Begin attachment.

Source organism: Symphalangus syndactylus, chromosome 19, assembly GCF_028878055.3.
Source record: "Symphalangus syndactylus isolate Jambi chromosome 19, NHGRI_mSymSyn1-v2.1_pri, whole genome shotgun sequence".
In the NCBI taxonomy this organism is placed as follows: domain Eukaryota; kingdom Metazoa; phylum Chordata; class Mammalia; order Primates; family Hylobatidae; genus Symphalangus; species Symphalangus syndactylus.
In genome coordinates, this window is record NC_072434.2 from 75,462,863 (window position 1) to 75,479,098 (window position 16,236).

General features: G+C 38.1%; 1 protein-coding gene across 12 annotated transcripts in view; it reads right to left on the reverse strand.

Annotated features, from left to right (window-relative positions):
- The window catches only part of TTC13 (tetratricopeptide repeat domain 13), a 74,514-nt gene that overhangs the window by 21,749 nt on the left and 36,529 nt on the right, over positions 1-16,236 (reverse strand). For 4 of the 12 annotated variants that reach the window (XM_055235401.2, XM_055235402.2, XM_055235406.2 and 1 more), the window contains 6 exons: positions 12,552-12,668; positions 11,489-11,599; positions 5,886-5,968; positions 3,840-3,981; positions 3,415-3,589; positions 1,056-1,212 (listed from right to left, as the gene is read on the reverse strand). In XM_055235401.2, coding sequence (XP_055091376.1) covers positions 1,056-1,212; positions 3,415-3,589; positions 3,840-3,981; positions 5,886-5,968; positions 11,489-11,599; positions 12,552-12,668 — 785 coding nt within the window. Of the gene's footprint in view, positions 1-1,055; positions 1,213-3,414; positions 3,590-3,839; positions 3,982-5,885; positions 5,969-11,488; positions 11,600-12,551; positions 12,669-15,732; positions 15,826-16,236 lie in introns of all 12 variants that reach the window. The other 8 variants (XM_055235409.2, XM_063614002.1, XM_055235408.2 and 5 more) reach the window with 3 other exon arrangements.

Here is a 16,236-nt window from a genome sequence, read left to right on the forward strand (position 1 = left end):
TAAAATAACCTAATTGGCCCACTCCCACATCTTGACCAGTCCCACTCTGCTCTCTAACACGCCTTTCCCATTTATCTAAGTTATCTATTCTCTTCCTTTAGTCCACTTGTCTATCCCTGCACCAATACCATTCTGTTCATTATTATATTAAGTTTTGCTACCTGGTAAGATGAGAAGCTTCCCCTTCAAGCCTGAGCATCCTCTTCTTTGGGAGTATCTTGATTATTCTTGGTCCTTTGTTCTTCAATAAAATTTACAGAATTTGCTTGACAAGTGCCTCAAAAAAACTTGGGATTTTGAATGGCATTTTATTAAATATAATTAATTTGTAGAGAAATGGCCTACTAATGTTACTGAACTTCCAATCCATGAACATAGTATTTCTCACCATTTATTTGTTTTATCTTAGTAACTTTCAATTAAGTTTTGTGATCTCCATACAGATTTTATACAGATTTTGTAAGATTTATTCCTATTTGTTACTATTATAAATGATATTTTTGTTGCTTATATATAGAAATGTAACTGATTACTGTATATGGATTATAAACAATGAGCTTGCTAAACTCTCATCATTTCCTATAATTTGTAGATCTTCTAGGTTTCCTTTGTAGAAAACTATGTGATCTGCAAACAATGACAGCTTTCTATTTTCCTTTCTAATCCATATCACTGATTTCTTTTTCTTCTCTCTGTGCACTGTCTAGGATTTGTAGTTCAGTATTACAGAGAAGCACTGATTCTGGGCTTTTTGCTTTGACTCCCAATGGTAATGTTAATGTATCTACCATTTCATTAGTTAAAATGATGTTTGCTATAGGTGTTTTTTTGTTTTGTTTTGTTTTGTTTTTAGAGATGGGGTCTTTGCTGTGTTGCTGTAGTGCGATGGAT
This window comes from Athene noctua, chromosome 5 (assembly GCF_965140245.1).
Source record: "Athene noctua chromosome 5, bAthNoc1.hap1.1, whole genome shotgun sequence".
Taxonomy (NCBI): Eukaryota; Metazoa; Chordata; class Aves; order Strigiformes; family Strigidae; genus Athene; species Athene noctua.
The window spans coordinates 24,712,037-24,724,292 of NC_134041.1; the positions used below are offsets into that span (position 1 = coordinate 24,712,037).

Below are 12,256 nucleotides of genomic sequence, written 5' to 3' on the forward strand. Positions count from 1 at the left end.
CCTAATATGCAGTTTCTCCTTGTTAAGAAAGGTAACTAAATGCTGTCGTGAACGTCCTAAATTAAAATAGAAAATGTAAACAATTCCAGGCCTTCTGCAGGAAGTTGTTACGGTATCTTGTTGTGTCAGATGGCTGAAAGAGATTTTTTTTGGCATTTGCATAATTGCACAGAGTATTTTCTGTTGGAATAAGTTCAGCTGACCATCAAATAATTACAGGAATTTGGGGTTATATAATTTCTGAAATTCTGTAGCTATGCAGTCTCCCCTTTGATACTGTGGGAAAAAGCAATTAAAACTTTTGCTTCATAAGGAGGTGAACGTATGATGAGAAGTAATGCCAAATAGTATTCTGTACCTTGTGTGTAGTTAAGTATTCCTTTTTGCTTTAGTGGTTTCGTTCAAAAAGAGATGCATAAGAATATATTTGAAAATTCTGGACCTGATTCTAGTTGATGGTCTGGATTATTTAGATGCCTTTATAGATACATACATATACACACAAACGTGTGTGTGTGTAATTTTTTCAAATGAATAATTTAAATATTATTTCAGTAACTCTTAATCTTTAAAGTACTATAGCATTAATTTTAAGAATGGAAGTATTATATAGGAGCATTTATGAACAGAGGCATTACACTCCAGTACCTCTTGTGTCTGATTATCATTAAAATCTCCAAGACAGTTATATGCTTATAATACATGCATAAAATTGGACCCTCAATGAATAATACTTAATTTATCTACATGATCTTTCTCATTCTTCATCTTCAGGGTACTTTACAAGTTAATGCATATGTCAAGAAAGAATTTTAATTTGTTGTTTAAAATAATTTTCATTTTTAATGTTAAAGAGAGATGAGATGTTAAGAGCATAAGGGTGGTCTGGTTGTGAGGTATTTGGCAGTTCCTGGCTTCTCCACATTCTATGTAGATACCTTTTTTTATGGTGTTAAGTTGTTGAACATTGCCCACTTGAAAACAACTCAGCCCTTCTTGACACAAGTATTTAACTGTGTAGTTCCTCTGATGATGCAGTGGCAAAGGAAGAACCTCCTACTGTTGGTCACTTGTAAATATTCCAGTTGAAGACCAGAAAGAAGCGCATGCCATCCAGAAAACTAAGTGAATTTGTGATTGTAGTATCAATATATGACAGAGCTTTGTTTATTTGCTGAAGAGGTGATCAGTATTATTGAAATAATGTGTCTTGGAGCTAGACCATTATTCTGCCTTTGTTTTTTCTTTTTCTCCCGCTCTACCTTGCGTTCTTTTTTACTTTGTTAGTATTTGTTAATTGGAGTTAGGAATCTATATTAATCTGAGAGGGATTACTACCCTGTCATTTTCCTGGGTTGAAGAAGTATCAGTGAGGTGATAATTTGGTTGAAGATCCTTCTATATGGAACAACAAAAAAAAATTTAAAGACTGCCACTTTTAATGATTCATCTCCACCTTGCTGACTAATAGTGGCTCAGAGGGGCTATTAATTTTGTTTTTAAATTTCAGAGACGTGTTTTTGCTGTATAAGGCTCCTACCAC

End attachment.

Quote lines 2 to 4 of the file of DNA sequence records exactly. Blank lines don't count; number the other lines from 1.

Source record: "Symphalangus syndactylus isolate Jambi chromosome 19, NHGRI_mSymSyn1-v2.1_pri, whole genome shotgun sequence".
In the NCBI taxonomy this organism is placed as follows: domain Eukaryota; kingdom Metazoa; phylum Chordata; class Mammalia; order Primates; family Hylobatidae; genus Symphalangus; species Symphalangus syndactylus.
In genome coordinates, this window is record NC_072434.2 from 75,462,863 (window position 1) to 75,479,098 (window position 16,236).